Largest Real-World ctDNA Study Doubles Detection of New Cancers

Largest Real-World ctDNA Study Doubles Detection of New Cancers
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A study using a single mutation-based screening blood test for multiple cancer types found it could detect asymptomatic cancers in women. In the Detecting cancers Earlier Through Elective mutation-based blood Collection and Testing (DETECT-A) study, 10,000 women ages 65 to 75 with no prior cancer history were evaluated using CancerSEEK, a liquid biopsy blood test based on detection of circulating tumor DNA (ctDNA) developed at Johns Hopkins University.

The DETECT-A study was the largest liquid biopsy study in a general population with no history of the disease, instead of in individuals with a previous cancer history or at known high-risk. Over the course of the study, 96 women developed cancer; 26 were first detected by the new blood test; 24 were identified with standard screening methods; 46 were detected by development of symptoms or other methods. Together, the blood test plus standard-of-care testing had a combined sensitivity of 52.1 percent, double the rate of standard screening alone.

During the first year of follow-up, conventional screening found breast, lung, and colon cancers in 24 women whose ctDNA blood test was negative. For this reason, the Hopkins team views its test as “additive and complementary” to standard screening, according to study co-leader Nickolas Papadopoulos.

However, 101 of the women who had a positive test and received follow-up imaging turned out not to have cancer; 22 of them underwent invasive tests such as an endoscopy.

Cancers were detected in ten different organs, including seven which do not have reliable screening protocols, including ovarian, kidney, lymphoma, appendix, uterine, thyroid, and cancers arising from an unknown primary site. Cancers initially detected by the blood test included cancers in 10 different organs: lymphomas (2), colorectal (2), appendix (1), uterine (2), thyroid (1), kidney (1), lung (9), breast (1), ovary (6) and unknown primary (1).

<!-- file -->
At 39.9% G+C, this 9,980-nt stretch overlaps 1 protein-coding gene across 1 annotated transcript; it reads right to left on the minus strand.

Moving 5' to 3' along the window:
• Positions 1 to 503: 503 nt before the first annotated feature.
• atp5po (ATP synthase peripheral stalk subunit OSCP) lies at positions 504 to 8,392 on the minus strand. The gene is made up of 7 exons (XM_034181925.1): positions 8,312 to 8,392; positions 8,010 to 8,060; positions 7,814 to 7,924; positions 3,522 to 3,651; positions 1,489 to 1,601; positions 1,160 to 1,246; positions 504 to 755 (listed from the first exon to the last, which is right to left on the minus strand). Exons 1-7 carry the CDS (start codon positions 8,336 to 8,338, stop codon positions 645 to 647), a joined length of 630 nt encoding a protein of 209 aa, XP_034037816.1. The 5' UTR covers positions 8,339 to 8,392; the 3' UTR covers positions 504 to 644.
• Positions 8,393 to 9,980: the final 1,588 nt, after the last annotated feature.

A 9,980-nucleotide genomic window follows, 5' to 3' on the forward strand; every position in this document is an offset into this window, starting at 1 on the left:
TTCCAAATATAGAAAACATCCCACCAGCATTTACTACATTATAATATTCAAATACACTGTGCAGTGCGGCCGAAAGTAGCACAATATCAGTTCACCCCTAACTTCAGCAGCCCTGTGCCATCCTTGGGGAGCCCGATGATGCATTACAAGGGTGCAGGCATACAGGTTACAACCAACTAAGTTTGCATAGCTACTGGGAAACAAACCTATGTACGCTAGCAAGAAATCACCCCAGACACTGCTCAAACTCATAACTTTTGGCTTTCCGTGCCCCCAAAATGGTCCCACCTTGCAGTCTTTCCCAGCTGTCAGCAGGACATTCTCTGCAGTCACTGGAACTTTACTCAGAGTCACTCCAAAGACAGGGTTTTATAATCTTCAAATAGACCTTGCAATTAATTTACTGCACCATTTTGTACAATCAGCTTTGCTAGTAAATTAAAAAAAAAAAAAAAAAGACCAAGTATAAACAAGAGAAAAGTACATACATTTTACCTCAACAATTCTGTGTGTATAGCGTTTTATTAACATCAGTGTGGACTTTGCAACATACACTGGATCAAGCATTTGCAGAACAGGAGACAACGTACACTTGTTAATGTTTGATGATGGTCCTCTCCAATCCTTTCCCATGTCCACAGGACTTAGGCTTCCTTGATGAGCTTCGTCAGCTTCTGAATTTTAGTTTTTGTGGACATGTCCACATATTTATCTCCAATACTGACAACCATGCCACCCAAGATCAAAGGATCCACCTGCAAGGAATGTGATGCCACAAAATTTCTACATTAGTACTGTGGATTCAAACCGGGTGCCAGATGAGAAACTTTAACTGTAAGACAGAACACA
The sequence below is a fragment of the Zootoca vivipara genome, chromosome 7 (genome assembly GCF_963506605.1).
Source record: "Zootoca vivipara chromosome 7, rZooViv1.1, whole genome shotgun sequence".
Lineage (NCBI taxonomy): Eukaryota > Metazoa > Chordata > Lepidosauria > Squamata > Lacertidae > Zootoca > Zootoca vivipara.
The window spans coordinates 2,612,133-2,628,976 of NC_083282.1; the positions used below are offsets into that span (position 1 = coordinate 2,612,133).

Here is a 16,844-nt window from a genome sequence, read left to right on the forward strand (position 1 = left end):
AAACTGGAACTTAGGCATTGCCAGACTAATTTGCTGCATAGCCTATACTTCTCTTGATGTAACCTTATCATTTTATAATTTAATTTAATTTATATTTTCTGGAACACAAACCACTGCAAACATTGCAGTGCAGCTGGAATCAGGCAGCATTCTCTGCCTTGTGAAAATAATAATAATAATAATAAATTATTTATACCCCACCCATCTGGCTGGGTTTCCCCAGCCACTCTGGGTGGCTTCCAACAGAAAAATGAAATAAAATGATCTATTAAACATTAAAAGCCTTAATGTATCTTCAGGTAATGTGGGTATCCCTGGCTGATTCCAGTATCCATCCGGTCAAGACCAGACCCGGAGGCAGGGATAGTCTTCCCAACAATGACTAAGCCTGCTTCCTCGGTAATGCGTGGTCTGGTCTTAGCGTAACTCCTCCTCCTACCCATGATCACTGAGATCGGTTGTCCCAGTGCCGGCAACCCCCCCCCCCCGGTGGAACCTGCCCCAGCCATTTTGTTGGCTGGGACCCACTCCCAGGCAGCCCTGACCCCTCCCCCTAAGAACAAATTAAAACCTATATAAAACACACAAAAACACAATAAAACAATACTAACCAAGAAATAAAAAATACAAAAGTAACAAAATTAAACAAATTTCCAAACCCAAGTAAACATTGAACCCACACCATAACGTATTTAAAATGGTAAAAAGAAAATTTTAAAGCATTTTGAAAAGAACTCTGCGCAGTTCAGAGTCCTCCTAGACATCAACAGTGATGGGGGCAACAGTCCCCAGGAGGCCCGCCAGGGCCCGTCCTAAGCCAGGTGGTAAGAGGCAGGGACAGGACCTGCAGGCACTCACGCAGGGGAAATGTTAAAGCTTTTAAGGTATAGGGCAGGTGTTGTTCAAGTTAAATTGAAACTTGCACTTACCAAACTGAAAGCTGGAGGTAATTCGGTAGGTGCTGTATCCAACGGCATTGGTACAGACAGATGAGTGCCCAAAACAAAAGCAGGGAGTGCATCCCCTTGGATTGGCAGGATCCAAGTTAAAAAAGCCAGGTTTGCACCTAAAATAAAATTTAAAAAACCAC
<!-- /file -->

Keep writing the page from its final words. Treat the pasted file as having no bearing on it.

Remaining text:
And, most of the cancers found by the blood test–17 of 26, or 65 percent —were detected at a localized or regional stage.

The study was a prospective interventional design. Neither study participants nor researchers were aware of the presence of cancer or cancer symptoms at the time of testing. The information learned from the study was provided to physicians to help design appropriate treatments.

The women in the DETECT-A Study were recruited from a larger population at Geisinger Health Systems with known high adherence to standard-of-care cancer screening tests, such as mammography and colonoscopy.

Of the 10,006 women initially enrolled between September 2017 and May 2019, 9,911 completed the study. Of the 95 people excluded from the study, 73 voluntarily withdrew, 12 were found to have a history of cancer and 10 did not complete the necessary clinical workup.

DETECT-A used a 2016 version of CancerSEEK blood test which probes for 16 genes and nine proteins associated with multiple types of cancer. In this study, if a woman’s test was positive for at least one of these markers, she was offered a second test. If that test appeared real, she was invited to undergo PET-CT imaging to confirm the diagnosis and receive appropriate treatment.

Blood testing followed by PET-CT imaging was 99.6% specific for cancer. The researchers also confirmed that the genetic mutations picked up by the blood test that led to a positive test were present in the cancer 100% of the time.

A secondary goal of the DETECT-A study was to show that blood testing could be integrated with conventional screening methods for detecting breast, colon and lung tumors. The researchers found that combined screening for these three cancers improved sensitivity from 47% to 71%.